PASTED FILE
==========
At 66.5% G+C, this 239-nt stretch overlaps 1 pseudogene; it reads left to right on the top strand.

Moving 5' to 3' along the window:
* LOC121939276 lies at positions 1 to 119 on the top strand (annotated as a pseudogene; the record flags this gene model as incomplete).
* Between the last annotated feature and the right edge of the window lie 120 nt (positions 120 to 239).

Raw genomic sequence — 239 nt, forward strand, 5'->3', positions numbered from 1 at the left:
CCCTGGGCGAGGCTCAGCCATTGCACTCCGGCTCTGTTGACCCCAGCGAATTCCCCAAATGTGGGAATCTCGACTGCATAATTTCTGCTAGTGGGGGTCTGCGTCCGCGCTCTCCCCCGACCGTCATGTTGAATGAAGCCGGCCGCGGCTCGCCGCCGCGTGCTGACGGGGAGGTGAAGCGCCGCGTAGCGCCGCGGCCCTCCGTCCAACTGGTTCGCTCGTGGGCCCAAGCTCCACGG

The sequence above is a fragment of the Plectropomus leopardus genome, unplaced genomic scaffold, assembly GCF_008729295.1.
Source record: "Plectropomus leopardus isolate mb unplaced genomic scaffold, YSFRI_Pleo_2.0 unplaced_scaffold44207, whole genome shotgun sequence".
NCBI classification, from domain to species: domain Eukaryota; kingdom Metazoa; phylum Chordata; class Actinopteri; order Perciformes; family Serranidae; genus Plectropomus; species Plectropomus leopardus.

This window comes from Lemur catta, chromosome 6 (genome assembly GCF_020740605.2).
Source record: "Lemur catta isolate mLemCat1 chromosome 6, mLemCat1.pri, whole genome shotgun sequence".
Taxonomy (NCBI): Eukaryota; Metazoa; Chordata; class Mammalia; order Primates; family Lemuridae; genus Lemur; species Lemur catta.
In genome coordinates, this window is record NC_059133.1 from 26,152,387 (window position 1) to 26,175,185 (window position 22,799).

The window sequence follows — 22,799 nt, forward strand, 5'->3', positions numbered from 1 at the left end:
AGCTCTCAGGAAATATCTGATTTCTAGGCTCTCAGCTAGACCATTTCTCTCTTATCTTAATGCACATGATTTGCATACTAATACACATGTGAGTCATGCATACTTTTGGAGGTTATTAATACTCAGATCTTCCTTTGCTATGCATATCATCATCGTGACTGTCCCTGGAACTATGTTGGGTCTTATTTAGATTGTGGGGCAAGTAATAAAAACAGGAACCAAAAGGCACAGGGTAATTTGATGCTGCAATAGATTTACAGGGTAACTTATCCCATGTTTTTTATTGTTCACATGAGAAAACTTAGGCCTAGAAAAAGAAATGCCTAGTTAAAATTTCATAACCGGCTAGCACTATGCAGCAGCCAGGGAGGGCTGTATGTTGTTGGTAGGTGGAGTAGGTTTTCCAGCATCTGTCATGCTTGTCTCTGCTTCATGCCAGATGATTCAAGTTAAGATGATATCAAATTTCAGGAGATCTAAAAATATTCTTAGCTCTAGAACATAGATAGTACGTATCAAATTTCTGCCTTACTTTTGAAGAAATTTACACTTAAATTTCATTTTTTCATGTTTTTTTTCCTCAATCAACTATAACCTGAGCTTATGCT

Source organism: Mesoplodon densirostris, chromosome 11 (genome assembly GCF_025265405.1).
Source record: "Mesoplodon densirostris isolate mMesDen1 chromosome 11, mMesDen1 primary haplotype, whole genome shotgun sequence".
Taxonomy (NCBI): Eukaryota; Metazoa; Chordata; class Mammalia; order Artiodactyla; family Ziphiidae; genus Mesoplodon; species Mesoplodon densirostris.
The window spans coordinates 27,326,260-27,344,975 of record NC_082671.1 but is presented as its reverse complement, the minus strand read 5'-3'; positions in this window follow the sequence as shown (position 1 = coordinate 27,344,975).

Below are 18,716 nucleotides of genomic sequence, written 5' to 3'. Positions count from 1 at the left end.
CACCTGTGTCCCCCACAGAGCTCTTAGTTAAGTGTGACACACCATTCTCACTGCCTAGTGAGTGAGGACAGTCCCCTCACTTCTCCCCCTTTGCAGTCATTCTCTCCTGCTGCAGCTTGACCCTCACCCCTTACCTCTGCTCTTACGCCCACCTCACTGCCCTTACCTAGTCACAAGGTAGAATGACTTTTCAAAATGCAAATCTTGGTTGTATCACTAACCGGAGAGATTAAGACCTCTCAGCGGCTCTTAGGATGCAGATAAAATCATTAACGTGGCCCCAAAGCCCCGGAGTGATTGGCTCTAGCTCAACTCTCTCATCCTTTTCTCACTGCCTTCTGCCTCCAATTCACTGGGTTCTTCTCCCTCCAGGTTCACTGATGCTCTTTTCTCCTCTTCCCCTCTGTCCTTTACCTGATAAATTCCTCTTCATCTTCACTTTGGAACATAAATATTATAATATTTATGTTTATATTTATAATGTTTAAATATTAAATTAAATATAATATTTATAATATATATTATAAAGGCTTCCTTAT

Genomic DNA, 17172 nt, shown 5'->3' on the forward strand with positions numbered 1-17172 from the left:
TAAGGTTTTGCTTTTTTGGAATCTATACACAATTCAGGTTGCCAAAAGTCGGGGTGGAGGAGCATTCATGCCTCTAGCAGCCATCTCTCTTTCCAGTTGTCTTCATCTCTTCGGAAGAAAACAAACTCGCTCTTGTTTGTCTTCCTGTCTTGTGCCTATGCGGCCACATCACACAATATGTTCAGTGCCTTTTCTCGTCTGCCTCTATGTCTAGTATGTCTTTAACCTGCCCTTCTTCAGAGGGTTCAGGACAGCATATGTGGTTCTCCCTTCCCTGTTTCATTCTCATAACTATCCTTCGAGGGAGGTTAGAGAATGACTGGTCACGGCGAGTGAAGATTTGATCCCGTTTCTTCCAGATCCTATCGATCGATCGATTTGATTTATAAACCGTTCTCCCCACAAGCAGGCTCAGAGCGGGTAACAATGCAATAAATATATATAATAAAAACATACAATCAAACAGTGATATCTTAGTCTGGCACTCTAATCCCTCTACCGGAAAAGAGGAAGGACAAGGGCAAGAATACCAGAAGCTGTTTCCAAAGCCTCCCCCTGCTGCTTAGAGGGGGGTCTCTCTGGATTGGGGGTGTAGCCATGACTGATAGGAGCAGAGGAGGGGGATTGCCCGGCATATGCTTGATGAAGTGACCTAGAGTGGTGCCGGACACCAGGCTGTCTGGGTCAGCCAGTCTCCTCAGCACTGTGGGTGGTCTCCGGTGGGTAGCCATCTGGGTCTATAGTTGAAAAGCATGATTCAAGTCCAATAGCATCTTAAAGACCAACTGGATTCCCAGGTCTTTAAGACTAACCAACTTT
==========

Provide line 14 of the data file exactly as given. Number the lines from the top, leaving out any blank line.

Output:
The window sequence follows — 22,799 nt, forward strand, 5'->3', positions numbered from 1 at the left end: